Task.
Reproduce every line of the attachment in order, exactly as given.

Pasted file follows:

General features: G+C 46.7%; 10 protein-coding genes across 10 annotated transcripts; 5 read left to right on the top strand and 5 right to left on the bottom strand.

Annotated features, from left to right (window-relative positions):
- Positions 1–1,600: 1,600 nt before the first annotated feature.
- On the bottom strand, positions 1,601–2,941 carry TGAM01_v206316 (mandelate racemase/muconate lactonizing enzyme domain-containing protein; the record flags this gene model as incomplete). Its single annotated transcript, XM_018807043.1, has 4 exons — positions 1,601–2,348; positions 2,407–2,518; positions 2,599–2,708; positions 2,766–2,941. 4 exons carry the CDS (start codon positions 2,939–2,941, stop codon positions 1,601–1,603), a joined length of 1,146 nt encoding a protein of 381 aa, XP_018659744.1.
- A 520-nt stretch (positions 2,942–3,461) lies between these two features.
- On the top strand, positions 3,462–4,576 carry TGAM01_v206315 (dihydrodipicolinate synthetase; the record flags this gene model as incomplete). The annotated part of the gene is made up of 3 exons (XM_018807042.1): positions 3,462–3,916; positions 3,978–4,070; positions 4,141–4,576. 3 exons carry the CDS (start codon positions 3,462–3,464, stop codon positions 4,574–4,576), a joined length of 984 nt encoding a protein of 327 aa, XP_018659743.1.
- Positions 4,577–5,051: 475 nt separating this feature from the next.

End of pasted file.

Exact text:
General features: G+C 46.7%; 10 protein-coding genes across 10 annotated transcripts; 5 read left to right on the top strand and 5 right to left on the bottom strand.

Annotated features, from left to right (window-relative positions):
- Positions 1–1,600: 1,600 nt before the first annotated feature.
- On the bottom strand, positions 1,601–2,941 carry TGAM01_v206316 (mandelate racemase/muconate lactonizing enzyme domain-containing protein; the record flags this gene model as incomplete). Its single annotated transcript, XM_018807043.1, has 4 exons — positions 1,601–2,348; positions 2,407–2,518; positions 2,599–2,708; positions 2,766–2,941. 4 exons carry the CDS (start codon positions 2,939–2,941, stop codon positions 1,601–1,603), a joined length of 1,146 nt encoding a protein of 381 aa, XP_018659744.1.
- A 520-nt stretch (positions 2,942–3,461) lies between these two features.
- On the top strand, positions 3,462–4,576 carry TGAM01_v206315 (dihydrodipicolinate synthetase; the record flags this gene model as incomplete). The annotated part of the gene is made up of 3 exons (XM_018807042.1): positions 3,462–3,916; positions 3,978–4,070; positions 4,141–4,576. 3 exons carry the CDS (start codon positions 3,462–3,464, stop codon positions 4,574–4,576), a joined length of 984 nt encoding a protein of 327 aa, XP_018659743.1.
- Positions 4,577–5,051: 475 nt separating this feature from the next.